• Since I’m coming into the store to pick up the item, the retailer has an opportunity to cross-sell me something.
  • And for me, I don’t have to be home to accept the delivery: my item is securely delivered to my local retailer.

This means that retailers are going to need to tune up their distribution centers and online systems, because without that, their local presences, with limited set of SKUs, will matter less and less in the face of Amazon’s next day “retail lite” model.

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2 responses to “Observations on Retail in the United States today

  1. arjkay

    September 23, 2012 at 2:04 pm

    Tom
    your observations bring to mind the supply chain in autoparts. Dropping a car off for repair or service frequently requires the shop to call the distributor for the part or color needed. The entire autoparts network was built with the expectation of same day or expedited delivery, and priced it that way too. Assuming the distributor could get their hands on the part, either from its warehouse or calling around to its network, I might get my car back in one day. These inventory systems are now available in many ways to consumers on the internet, but require experience or expertise to get the right part.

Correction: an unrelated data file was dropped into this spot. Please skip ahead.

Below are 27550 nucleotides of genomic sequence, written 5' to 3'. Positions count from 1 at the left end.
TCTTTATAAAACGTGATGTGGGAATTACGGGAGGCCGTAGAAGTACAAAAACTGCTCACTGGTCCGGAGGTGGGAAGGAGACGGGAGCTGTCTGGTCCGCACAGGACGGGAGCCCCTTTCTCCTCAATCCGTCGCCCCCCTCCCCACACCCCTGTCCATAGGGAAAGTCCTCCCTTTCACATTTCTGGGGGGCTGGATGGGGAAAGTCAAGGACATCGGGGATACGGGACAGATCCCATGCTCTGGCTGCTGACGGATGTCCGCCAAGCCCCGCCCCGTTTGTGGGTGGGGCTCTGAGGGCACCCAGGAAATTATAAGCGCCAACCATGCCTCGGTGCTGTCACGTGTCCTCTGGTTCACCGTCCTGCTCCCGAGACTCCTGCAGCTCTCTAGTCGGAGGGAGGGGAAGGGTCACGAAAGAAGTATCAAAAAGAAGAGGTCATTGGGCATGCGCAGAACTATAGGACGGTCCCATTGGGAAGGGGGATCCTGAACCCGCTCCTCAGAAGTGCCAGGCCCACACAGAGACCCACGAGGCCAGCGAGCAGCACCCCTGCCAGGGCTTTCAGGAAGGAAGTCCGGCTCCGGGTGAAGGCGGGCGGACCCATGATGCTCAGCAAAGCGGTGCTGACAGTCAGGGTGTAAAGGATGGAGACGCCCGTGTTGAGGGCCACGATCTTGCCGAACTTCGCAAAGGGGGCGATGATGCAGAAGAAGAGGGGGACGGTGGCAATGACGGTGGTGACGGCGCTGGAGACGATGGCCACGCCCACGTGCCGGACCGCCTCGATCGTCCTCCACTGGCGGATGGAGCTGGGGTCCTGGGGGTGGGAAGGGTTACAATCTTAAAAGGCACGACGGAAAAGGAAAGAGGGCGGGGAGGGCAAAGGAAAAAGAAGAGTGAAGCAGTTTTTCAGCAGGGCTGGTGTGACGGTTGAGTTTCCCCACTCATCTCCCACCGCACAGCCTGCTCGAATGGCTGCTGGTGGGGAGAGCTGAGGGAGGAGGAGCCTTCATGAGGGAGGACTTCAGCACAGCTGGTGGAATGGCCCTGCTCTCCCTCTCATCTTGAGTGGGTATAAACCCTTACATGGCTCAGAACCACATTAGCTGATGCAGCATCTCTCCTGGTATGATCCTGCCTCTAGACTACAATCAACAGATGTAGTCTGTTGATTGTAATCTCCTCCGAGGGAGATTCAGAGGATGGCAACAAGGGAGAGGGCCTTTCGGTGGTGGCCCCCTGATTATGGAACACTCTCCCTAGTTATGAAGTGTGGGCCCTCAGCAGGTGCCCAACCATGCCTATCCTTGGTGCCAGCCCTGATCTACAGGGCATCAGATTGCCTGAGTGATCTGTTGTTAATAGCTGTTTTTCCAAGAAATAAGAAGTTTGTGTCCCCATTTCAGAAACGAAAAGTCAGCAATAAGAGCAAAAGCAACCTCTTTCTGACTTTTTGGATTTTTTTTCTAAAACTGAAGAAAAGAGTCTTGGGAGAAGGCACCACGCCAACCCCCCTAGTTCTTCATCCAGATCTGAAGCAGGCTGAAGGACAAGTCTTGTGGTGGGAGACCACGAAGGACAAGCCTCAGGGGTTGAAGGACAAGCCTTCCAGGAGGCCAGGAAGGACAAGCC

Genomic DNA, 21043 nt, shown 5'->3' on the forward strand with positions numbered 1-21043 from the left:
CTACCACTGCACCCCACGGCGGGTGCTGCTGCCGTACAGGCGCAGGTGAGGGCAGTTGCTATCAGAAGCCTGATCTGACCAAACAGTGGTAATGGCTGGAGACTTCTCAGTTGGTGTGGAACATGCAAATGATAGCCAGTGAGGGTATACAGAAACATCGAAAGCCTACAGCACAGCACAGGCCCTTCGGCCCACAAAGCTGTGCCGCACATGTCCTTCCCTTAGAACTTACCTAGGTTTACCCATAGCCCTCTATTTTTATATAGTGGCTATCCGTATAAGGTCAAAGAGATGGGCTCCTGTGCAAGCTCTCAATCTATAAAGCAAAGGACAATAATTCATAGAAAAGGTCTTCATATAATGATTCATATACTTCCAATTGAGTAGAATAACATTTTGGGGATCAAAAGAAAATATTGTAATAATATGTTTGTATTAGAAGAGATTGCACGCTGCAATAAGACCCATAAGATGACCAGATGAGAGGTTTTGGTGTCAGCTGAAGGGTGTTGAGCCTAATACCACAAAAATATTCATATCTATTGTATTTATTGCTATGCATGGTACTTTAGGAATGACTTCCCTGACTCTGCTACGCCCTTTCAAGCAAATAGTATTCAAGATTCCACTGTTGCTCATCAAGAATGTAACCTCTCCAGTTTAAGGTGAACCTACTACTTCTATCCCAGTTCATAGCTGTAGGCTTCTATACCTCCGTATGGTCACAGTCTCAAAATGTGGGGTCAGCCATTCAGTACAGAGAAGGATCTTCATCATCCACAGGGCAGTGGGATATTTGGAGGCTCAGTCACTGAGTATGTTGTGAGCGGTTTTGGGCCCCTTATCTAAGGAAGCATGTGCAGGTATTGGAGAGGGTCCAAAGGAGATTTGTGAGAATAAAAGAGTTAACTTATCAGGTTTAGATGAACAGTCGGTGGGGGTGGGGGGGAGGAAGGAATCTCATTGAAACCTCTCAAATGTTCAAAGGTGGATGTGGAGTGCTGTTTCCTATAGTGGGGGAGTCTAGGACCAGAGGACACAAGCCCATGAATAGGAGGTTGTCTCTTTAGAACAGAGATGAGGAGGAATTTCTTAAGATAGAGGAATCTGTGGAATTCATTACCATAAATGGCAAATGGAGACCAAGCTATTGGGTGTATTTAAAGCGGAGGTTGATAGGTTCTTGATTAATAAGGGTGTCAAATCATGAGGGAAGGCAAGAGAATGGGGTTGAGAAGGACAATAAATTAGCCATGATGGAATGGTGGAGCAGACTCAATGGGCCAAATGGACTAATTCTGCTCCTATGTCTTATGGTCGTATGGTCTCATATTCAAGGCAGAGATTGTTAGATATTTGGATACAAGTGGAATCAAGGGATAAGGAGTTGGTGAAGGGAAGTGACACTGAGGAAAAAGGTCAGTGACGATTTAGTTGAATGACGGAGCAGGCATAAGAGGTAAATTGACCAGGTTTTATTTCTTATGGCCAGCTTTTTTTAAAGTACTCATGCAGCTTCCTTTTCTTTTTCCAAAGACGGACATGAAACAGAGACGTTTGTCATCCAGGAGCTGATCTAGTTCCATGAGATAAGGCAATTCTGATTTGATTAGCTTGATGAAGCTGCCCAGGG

I learned this when I had a broken side mirror and thought I could merely order the part and install it myself. I couldn’t figure out the part number, and stopped in to an autoparts chain store. They had to order the part and so i took the number and did it myself online. Well I got my mirror but it wasn’t affixed to the part that snapped into the housing. hat was the price difference that the autoshop clerk couldn’t figure out either, so I didn’t save myself time or money.

    In other words, the dealers and service people expertise still delivers while the changes you noticed retailers in all their moves toward customers service overlook. The dealers save me time and trouble, leverage their expertise and experience with existing systems to deliver final results and satisfaction.

    Courtesy and polite conversation may be the first step but retailers are going to have to deliver a lot more. They have yet to figure out how to make buyers like you and me value the difference between online and in store purchasing of competitively priced commodities and keep me coming to the store.